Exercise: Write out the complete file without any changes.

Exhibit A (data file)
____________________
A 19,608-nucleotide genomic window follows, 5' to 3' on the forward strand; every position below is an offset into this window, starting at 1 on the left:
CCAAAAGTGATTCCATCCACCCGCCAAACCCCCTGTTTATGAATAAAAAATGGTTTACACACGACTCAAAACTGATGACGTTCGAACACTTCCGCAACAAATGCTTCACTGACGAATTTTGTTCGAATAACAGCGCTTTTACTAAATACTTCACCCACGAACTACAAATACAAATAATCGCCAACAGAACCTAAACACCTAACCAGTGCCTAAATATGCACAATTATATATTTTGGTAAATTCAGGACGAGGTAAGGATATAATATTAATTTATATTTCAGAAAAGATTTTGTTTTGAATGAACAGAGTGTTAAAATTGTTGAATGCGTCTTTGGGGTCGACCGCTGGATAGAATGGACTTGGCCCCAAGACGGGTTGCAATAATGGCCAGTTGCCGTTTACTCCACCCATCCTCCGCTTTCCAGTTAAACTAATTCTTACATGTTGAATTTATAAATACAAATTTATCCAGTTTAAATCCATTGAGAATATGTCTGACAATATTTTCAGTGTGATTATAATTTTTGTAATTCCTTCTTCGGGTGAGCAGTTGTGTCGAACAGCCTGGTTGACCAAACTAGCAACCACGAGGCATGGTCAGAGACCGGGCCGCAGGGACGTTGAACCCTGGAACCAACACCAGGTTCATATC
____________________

A 19,608-nucleotide genomic window follows, 5' to 3' on the forward strand; every position below is an offset into this window, starting at 1 on the left:
CCAAAAGTGATTCCATCCACCCGCCAAACCCCCTGTTTATGAATAAAAAATGGTTTACACACGACTCAAAACTGATGACGTTCGAACACTTCCGCAACAAATGCTTCACTGACGAATTTTGTTCGAATAACAGCGCTTTTACTAAATACTTCACCCACGAACTACAAATACAAATAATCGCCAACAGAACCTAAACACCTAACCAGTGCCTAAATATGCACAATTATATATTTTGGTAAATTCAGGACGAGGTAAGGATATAATATTAATTTATATTTCAGAAAAGATTTTGTTTTGAATGAACAGAGTGTTAAAATTGTTGAATGCGTCTTTGGGGTCGACCGCTGGATAGAATGGACTTGGCCCCAAGACGGGTTGCAATAATGGCCAGTTGCCGTTTACTCCACCCATCCTCCGCTTTCCAGTTAAACTAATTCTTACATGTTGAATTTATAAATACAAATTTATCCAGTTTAAATCCATTGAGAATATGTCTGACAATATTTTCAGTGTGATTATAATTTTTGTAATTCCTTCTTCGGGTGAGCAGTTGTGTCGAACAGCCTGGTTGACCAAACTAGCAACCACGAGGCATGGTCAGAGACCGGGCCGCAGGGACGTTGAACCCTGGAACCAACACCAGGTTCATATC